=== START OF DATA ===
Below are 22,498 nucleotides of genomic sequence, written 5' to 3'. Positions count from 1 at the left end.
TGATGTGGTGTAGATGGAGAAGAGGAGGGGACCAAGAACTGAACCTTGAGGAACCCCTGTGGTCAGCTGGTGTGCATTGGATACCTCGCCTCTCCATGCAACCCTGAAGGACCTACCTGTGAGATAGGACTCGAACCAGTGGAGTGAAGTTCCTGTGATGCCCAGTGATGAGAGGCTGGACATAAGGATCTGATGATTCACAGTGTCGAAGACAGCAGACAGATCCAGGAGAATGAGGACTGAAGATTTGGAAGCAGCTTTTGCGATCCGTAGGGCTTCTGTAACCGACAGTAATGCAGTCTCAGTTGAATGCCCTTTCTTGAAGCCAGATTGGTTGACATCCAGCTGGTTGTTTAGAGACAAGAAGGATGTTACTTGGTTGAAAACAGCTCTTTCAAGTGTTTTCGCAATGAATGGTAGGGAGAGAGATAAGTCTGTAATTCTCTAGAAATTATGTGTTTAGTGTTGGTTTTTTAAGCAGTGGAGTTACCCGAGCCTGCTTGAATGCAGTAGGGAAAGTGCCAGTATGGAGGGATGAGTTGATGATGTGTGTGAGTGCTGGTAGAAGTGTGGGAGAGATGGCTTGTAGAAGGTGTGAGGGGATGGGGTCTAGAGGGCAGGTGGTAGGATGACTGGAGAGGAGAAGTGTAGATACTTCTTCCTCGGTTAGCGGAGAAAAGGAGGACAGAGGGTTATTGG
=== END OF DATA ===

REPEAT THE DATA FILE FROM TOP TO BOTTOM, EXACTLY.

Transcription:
Below are 22,498 nucleotides of genomic sequence, written 5' to 3'. Positions count from 1 at the left end.
TGATGTGGTGTAGATGGAGAAGAGGAGGGGACCAAGAACTGAACCTTGAGGAACCCCTGTGGTCAGCTGGTGTGCATTGGATACCTCGCCTCTCCATGCAACCCTGAAGGACCTACCTGTGAGATAGGACTCGAACCAGTGGAGTGAAGTTCCTGTGATGCCCAGTGATGAGAGGCTGGACATAAGGATCTGATGATTCACAGTGTCGAAGACAGCAGACAGATCCAGGAGAATGAGGACTGAAGATTTGGAAGCAGCTTTTGCGATCCGTAGGGCTTCTGTAACCGACAGTAATGCAGTCTCAGTTGAATGCCCTTTCTTGAAGCCAGATTGGTTGACATCCAGCTGGTTGTTTAGAGACAAGAAGGATGTTACTTGGTTGAAAACAGCTCTTTCAAGTGTTTTCGCAATGAATGGTAGGGAGAGAGATAAGTCTGTAATTCTCTAGAAATTATGTGTTTAGTGTTGGTTTTTTAAGCAGTGGAGTTACCCGAGCCTGCTTGAATGCAGTAGGGAAAGTGCCAGTATGGAGGGATGAGTTGATGATGTGTGTGAGTGCTGGTAGAAGTGTGGGAGAGATGGCTTGTAGAAGGTGTGAGGGGATGGGGTCTAGAGGGCAGGTGGTAGGATGACTGGAGAGGAGAAGTGTAGATACTTCTTCCTCGGTTAGCGGAGAAAAGGAGGACAGAGGGTTATTGG